Regarding a nuclear Iran, McCain has pushed for the strongest possible international sanctions and diplomatic pressure. Obama opposes sanctions.
And, when Russia invaded the former Soviet republic of Georgia, threatening a return to the Cold War, McCain reacted with stern disapprobation: "We must remind Russia's leaders that the benefits they enjoy from being part of the civilized world require their respect for the values, stability and peace of that world."
Obama called for UN action - unaware, apparently, that Russia's Security Council veto would have prevented any.
* Taxes: McCain knows that when government absorbs ever-larger shares of national income, the economy suffers.
High tax rates diminish investment, killing jobs and stunting growth.
And while Obama promises tax cuts for "95 percent" of Americans, what he actually is proposing is some $650 billion in tax-credit-driven hikes in entitlement and other spending, to be paid for with heavier imposts across the board, but especially on investment - like a sharply higher capital-gains tax.
This is bad news for the millions of ordinary Americans who own stocks, either personally or through pension funds or who plan someday to sell their homes or other real property.
McCain, wisely, vows to keep capital-gains taxes at 15 percent and to keep the Bush-era tax cuts in place - understanding that new growth will boost revenue, and promising to make up the rest with spending restraint.
And he's called for a one-year freeze on most discretionary spending and an end to pork-barrel giveaways.
* Trade: "I object when Senator Obama and others preach the false virtues of economic isolationism," says McCain - noting that "globalization is an opportunity" for US workers. He adds that while emerging economies like those of China and India are worrisome, the answer is competition informed by education and innovation - not protectionism.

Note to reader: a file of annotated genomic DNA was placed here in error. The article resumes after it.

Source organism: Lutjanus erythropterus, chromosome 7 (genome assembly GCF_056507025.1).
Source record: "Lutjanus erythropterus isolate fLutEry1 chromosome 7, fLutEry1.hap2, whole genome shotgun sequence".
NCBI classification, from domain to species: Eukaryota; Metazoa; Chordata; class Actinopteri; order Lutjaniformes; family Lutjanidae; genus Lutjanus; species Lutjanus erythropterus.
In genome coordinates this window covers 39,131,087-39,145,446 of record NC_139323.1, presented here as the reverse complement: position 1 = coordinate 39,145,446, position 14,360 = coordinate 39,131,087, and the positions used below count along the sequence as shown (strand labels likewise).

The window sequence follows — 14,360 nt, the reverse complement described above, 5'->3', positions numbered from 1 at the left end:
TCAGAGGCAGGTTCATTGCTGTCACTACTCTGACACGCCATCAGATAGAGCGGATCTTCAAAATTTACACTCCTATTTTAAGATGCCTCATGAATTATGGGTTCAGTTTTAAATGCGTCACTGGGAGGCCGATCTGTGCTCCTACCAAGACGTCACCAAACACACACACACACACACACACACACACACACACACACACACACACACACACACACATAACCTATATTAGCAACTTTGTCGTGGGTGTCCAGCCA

* Energy: On the economic issue most vexing Americans today - energy prices - McCain is aggressive
He is a strong convert to offshore drilling: "We have trillions of dollars' worth of oil and gas reserves in the US at a time we are exporting hundreds of billions of dollars a year overseas to buy energy."
He also strongly backs nuclear power - a carbon-free form of energy that America can produce relatively cheaply.
Obama, meanwhile, hews to the Democratic Party line on energy: no nukes, no drilling and no comprehension of the consequences of such policies.
None of this implies an iota of disrespect toward Obama. It took a formidable candidacy to defeat Sen. Hillary Rodham Clinton - a candidacy, by the way, which we strongly supported earlier this year.
And the intelligence, the organizational skills and the ability to communicate that Obama demonstrated from the beginning dramatically underscore the history that is being made by the first African-American to head a major-party presidential ticket.
He should be around for a long time, and we hope that he is.
In the end, though, sound security, economic and energy policies - plus allegiance to principle - are critical to keeping America safe and strong.
On all counts, John McCain and Sarah Palin understand this - and that's why we're in their corner to the finish.